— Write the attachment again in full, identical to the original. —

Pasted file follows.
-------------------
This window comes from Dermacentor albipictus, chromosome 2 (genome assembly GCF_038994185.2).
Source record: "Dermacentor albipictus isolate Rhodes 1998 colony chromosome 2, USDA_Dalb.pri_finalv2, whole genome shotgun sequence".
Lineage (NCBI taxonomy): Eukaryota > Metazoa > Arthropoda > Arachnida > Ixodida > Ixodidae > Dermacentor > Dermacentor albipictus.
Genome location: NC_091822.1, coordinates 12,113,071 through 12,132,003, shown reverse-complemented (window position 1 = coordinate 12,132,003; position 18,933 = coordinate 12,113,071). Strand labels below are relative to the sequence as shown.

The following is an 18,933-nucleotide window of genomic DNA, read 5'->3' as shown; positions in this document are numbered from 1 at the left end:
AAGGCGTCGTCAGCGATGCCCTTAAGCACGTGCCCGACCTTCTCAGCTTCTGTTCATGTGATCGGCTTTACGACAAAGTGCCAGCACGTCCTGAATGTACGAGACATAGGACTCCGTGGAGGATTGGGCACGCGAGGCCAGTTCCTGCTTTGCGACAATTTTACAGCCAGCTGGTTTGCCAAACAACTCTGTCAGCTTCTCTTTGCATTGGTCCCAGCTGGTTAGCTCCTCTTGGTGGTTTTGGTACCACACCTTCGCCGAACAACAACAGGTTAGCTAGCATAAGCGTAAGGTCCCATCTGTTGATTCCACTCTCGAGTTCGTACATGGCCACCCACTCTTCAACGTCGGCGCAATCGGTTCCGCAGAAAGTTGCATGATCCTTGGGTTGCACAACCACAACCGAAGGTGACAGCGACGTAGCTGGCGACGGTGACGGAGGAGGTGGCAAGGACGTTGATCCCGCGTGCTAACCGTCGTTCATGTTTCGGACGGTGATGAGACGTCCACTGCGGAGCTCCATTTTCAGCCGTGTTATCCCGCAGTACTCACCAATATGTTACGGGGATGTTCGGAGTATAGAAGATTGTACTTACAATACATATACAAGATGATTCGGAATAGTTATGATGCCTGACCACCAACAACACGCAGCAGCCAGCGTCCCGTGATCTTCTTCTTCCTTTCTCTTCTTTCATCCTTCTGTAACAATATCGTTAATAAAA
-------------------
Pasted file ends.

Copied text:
This window comes from Dermacentor albipictus, chromosome 2 (genome assembly GCF_038994185.2).
Source record: "Dermacentor albipictus isolate Rhodes 1998 colony chromosome 2, USDA_Dalb.pri_finalv2, whole genome shotgun sequence".
Lineage (NCBI taxonomy): Eukaryota > Metazoa > Arthropoda > Arachnida > Ixodida > Ixodidae > Dermacentor > Dermacentor albipictus.
Genome location: NC_091822.1, coordinates 12,113,071 through 12,132,003, shown reverse-complemented (window position 1 = coordinate 12,132,003; position 18,933 = coordinate 12,113,071). Strand labels below are relative to the sequence as shown.

The following is an 18,933-nucleotide window of genomic DNA, read 5'->3' as shown; positions in this document are numbered from 1 at the left end:
AAGGCGTCGTCAGCGATGCCCTTAAGCACGTGCCCGACCTTCTCAGCTTCTGTTCATGTGATCGGCTTTACGACAAAGTGCCAGCACGTCCTGAATGTACGAGACATAGGACTCCGTGGAGGATTGGGCACGCGAGGCCAGTTCCTGCTTTGCGACAATTTTACAGCCAGCTGGTTTGCCAAACAACTCTGTCAGCTTCTCTTTGCATTGGTCCCAGCTGGTTAGCTCCTCTTGGTGGTTTTGGTACCACACCTTCGCCGAACAACAACAGGTTAGCTAGCATAAGCGTAAGGTCCCATCTGTTGATTCCACTCTCGAGTTCGTACATGGCCACCCACTCTTCAACGTCGGCGCAATCGGTTCCGCAGAAAGTTGCATGATCCTTGGGTTGCACAACCACAACCGAAGGTGACAGCGACGTAGCTGGCGACGGTGACGGAGGAGGTGGCAAGGACGTTGATCCCGCGTGCTAACCGTCGTTCATGTTTCGGACGGTGATGAGACGTCCACTGCGGAGCTCCATTTTCAGCCGTGTTATCCCGCAGTACTCACCAATATGTTACGGGGATGTTCGGAGTATAGAAGATTGTACTTACAATACATATACAAGATGATTCGGAATAGTTATGATGCCTGACCACCAACAACACGCAGCAGCCAGCGTCCCGTGATCTTCTTCTTCCTTTCTCTTCTTTCATCCTTCTGTAACAATATCGTTAATAAAA